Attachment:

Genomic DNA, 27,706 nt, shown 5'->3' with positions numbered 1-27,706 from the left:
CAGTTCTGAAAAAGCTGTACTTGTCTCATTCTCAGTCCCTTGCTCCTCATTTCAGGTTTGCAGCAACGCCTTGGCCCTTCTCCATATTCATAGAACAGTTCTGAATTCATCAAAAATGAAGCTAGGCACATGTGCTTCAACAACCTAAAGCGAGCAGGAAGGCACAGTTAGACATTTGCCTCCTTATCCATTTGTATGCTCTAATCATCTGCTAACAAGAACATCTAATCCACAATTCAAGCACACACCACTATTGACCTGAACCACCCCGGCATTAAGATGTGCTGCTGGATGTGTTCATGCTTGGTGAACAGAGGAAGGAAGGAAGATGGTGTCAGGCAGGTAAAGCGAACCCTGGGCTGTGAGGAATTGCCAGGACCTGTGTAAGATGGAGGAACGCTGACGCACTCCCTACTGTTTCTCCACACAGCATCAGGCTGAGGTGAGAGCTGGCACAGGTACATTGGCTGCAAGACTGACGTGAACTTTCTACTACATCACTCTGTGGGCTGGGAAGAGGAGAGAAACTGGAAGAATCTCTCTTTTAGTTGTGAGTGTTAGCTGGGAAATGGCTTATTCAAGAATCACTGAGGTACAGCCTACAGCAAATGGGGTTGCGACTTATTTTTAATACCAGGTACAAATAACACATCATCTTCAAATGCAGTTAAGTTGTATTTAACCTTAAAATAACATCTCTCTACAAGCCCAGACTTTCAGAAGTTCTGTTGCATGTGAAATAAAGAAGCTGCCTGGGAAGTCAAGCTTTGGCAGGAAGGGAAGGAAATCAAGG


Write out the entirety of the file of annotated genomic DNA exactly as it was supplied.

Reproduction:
Genomic DNA, 27,706 nt, shown 5'->3' with positions numbered 1-27,706 from the left:
CAGTTCTGAAAAAGCTGTACTTGTCTCATTCTCAGTCCCTTGCTCCTCATTTCAGGTTTGCAGCAACGCCTTGGCCCTTCTCCATATTCATAGAACAGTTCTGAATTCATCAAAAATGAAGCTAGGCACATGTGCTTCAACAACCTAAAGCGAGCAGGAAGGCACAGTTAGACATTTGCCTCCTTATCCATTTGTATGCTCTAATCATCTGCTAACAAGAACATCTAATCCACAATTCAAGCACACACCACTATTGACCTGAACCACCCCGGCATTAAGATGTGCTGCTGGATGTGTTCATGCTTGGTGAACAGAGGAAGGAAGGAAGATGGTGTCAGGCAGGTAAAGCGAACCCTGGGCTGTGAGGAATTGCCAGGACCTGTGTAAGATGGAGGAACGCTGACGCACTCCCTACTGTTTCTCCACACAGCATCAGGCTGAGGTGAGAGCTGGCACAGGTACATTGGCTGCAAGACTGACGTGAACTTTCTACTACATCACTCTGTGGGCTGGGAAGAGGAGAGAAACTGGAAGAATCTCTCTTTTAGTTGTGAGTGTTAGCTGGGAAATGGCTTATTCAAGAATCACTGAGGTACAGCCTACAGCAAATGGGGTTGCGACTTATTTTTAATACCAGGTACAAATAACACATCATCTTCAAATGCAGTTAAGTTGTATTTAACCTTAAAATAACATCTCTCTACAAGCCCAGACTTTCAGAAGTTCTGTTGCATGTGAAATAAAGAAGCTGCCTGGGAAGTCAAGCTTTGGCAGGAAGGGAAGGAAATCAAGG